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by Sy Schreckinger ANTIQUE TOY WORLD Magazine August, 2012

PINBALL GAME VENDING Bank"(Figure 1), subject of this article, is a most interesting and entertaining mechanical. It is a distinguished member of the category generally referred to as "Vending Banks".
     A vending bank, by definition, is a mechanical money savings device that, upon deposition of a coin, dispenses either a confection, a receipt or a ticket. It was, as were all mechanical banks, designed to teach children the virtues of thrift. However, in this instance, it also provided a tasty chocolate wafer as reward to the youthful depositor.
     "Pinball Game Vending Bank" is unique to the category since it is not only a vending bank but also a game of chance. This aspect is demonstrated upon its activation. A coin is placed through the slot located to the left of the chimney (Figure 1). This causes the candy-dispensing drawer to open (refer to the bottom of Figure 2). One may also drop a steel ball through the bank's chimney, resulting in its bouncing randomly against the pins. If it exits through the top cup (center of Figure 3), the candy drawer will remain closed, If, by chance, it exits through the bottom cup (Figure 4), the candy drawer will open, dispensing a chocolate wafer. Coins are removed by opening a key-lock coin retainer located underneath the bank. Depleted chocolate wafers are replenished within the rectangular key-lock compartment seen in the back of the bank (Figure 2).
     To date, neither patent nor catalog information has surfaced to indicate either the manufacturer or country of origin of "Pinball Vending Bank". The lone wordage relating to this mechanical is imprinted upon a paper label (Figure 5) that was affixed to the bank's accompanying cardboard packing box. It reads: "AUTOMATIC BALL GAME SLOT MACHINE. WITH KEY, STEEL BALLAND REFILL. The machine locks at the back and underneath. The key and steel ball will be found in a small envelope enclosed in this box. S.D.L./9".
     It can only be presumed that "Pinball Vending" was produced in Germany, circa 1920-1930. This hypothesis is based upon design, construction, material (i.e. tinplate) and the plethora of similar Figure 4 chocolate wafer vending banks that were manufactured within Germany during this period.
     The decorative usage of cartoon-like, romanticized illustrations of young children adorning its facade may possibly offer a clue as to the manufacturer of "Pinball Vending Bank". Comparable illustrations are featured on another chocolate vending bank created during this era, namely "LEI: Chocolate Vending Bank" (Figures 6, 7, 8). This bank was created by noted toy manufacturer Hartwig and Vogel of Dresden, Germany.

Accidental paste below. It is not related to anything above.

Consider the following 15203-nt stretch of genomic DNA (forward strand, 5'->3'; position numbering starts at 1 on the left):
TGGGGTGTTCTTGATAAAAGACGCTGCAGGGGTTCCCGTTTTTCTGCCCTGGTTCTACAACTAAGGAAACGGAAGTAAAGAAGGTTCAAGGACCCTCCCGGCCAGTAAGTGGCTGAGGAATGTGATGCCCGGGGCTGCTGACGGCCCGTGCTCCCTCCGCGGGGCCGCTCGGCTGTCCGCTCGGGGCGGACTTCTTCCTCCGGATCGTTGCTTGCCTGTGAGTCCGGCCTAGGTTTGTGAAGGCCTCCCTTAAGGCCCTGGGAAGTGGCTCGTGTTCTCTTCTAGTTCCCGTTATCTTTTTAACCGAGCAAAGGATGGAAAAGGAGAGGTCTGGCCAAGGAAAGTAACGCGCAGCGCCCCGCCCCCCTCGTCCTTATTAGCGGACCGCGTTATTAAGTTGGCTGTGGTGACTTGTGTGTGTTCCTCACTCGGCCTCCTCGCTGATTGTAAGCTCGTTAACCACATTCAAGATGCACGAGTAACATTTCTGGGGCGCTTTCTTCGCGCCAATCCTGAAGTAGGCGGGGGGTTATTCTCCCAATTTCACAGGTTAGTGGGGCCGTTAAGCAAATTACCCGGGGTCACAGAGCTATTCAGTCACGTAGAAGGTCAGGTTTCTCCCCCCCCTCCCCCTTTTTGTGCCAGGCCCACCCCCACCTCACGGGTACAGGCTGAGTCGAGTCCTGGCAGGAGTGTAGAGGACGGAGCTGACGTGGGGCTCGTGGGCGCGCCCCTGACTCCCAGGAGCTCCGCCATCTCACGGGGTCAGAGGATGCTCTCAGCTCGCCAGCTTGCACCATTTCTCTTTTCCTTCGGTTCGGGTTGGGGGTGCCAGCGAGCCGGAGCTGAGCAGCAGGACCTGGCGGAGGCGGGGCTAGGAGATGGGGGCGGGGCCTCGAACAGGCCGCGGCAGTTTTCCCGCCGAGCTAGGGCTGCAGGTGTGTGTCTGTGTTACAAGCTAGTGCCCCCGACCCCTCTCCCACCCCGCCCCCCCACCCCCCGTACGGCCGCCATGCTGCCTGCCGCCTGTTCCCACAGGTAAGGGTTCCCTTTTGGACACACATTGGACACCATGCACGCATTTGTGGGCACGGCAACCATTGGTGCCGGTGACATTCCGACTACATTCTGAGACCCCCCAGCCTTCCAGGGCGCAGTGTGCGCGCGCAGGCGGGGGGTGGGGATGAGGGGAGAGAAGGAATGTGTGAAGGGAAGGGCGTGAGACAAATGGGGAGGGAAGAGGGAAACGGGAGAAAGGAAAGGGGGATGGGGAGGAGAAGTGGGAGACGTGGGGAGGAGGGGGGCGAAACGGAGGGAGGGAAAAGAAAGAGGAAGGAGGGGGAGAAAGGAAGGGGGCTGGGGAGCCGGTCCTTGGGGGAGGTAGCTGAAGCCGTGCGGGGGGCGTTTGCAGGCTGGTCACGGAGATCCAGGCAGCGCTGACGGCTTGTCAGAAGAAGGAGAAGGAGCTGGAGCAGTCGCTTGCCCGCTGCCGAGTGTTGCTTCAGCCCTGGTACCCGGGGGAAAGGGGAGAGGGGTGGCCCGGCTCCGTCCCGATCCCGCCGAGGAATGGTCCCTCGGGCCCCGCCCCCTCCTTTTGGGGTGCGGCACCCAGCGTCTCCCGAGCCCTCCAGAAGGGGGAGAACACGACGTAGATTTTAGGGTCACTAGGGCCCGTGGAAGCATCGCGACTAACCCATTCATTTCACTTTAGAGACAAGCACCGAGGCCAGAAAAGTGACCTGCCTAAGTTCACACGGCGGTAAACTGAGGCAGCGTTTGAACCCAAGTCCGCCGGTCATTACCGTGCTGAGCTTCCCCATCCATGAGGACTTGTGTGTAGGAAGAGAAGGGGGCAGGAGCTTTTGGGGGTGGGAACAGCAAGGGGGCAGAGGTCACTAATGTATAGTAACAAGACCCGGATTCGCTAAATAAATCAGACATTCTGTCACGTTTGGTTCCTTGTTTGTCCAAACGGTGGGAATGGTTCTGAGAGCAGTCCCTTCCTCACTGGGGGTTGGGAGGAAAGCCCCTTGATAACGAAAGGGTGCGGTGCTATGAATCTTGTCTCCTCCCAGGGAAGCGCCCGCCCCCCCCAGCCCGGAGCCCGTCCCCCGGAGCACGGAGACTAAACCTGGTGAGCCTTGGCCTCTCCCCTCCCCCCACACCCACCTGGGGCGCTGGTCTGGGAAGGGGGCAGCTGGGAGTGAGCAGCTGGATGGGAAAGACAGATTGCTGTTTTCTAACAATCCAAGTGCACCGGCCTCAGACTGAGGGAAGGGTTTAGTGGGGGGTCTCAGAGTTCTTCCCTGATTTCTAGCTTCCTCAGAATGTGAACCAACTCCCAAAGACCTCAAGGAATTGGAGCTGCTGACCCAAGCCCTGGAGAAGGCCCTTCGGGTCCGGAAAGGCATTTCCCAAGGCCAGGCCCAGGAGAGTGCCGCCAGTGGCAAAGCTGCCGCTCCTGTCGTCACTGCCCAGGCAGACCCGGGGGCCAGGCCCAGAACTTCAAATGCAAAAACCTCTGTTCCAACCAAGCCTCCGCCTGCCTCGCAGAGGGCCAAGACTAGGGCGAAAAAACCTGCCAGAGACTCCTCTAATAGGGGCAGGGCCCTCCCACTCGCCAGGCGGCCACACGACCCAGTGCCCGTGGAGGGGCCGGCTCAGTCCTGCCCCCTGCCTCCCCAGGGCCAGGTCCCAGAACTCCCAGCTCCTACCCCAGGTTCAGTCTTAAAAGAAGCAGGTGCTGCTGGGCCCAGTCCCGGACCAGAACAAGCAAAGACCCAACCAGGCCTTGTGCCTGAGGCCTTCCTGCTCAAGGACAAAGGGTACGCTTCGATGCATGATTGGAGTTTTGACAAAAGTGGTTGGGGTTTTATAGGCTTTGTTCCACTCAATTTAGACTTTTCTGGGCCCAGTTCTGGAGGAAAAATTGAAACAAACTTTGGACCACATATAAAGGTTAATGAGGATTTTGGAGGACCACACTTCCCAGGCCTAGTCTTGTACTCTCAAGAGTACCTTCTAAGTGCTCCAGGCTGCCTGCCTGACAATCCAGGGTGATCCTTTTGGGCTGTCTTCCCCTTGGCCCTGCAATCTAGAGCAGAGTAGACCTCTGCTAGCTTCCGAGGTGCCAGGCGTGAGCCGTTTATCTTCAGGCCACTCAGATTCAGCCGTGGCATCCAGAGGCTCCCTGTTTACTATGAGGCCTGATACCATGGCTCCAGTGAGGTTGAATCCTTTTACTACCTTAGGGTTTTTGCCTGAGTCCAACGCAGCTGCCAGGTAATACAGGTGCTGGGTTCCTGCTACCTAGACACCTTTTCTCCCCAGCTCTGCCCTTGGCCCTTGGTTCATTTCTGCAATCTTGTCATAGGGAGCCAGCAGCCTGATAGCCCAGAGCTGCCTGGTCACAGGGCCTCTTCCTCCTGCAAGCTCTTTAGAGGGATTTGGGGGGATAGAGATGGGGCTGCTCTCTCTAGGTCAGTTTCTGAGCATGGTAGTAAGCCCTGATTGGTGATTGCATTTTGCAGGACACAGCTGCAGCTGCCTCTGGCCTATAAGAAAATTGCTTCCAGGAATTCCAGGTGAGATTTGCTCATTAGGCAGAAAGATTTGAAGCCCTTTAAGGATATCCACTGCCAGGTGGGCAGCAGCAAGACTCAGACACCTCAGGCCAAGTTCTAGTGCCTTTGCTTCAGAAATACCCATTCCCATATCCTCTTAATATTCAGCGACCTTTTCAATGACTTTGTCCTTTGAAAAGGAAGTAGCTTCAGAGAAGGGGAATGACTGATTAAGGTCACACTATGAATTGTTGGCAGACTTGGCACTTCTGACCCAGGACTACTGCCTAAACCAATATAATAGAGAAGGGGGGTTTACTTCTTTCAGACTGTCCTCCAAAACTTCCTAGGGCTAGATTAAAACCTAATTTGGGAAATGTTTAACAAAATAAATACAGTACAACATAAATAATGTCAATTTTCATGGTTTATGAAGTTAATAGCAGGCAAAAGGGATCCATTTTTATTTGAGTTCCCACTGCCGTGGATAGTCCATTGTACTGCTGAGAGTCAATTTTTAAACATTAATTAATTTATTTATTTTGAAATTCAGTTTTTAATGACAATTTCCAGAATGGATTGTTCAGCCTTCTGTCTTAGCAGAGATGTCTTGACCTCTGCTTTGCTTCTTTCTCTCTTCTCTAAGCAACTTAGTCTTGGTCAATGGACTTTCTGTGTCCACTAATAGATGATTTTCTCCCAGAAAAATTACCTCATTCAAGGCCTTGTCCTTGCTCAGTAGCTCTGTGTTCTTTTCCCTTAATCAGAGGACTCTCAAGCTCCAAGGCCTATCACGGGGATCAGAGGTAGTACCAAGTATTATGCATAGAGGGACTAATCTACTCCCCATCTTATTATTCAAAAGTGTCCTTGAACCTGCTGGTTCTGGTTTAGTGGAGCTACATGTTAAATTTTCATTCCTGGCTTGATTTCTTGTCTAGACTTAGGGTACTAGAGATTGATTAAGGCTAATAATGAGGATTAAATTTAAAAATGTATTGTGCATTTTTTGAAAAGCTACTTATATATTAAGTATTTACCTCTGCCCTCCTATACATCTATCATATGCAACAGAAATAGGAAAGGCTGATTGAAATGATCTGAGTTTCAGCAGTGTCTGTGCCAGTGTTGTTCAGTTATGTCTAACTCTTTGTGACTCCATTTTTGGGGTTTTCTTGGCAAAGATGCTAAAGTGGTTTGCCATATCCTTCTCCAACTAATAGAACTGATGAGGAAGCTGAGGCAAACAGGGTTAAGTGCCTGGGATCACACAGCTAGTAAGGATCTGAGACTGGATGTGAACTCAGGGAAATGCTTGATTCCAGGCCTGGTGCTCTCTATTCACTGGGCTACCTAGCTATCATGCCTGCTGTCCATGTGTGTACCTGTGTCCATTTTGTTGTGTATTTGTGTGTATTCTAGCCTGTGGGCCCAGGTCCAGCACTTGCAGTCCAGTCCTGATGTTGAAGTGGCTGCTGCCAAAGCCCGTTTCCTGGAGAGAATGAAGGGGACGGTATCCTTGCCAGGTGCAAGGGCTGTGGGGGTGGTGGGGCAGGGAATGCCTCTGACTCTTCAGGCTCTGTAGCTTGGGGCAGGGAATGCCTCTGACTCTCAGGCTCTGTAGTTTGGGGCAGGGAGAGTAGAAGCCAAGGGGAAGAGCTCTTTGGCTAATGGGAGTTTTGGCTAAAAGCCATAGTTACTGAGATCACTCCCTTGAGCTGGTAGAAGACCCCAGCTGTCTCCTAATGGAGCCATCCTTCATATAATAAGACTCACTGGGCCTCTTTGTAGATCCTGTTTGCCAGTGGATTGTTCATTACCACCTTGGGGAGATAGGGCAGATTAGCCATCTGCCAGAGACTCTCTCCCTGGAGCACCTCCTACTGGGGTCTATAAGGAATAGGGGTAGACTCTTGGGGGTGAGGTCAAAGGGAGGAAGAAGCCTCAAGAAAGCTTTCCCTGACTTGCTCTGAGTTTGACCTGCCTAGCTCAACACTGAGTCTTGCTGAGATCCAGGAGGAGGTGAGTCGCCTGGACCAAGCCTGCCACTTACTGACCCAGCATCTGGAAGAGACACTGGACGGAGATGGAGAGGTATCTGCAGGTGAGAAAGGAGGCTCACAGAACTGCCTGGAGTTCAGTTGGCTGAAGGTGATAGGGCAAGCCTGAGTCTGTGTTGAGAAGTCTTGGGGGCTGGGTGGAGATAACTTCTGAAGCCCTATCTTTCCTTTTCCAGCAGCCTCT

In most instances, early German tinplate banks lacked identification as to reveal their heritage. This usually was the case, unless such wordage was imprinted upon either the bank itself or in an advertisement, packing box, or catalog. Such historical voids were the result of early German Patent laws that mandated all patent documents protecting non-essential items, i.e. toys and mechanical banks, were to be routinely discarded after fifteen years of issuance.
     "Pinball Game Vending Bank" is constructed almost entirely of lithographed tinplate. The exception is a small glass pane set into its front facade. It is through this transparent window that we are able to view the descending steel ball as it randomly bounces against the internal pins.
     I am not aware of any structural variations of "Pinball Vending". However, Figure 9 depicts a decorative deviation, i.e. a clown theme rather than frolicking boys and girls.
     "Pinball Vending" is extremely scarce, as are most early German tinplate mechanicals. This may he attributed to fragile tinplate and glass construction as well as careless handling by former youthful proprietors.
     Despite its simplistic design and diminutive size, i.e. Height: 6-1/4 inches. Width: 3-1/16 inches, Depth: 2-1/16 inches, "Pinball Game Vending Bank" is a unique, attractive and highly desirable addition to a mechanical bank collection.

     Acknowledgment: The superb example "Pinball Game Vending Bank" (Figure 1) is in the collection of Bob Weiss.

     Correction: Refer to A.T.W.  article. September, 2002: "Tell Chocolate Cigarette Vending Bank". Due to unintelligible graphics. the article and bank were incorrectly titled. Its correct designation is "LEU Chocolate Cigarette Vending Bank".

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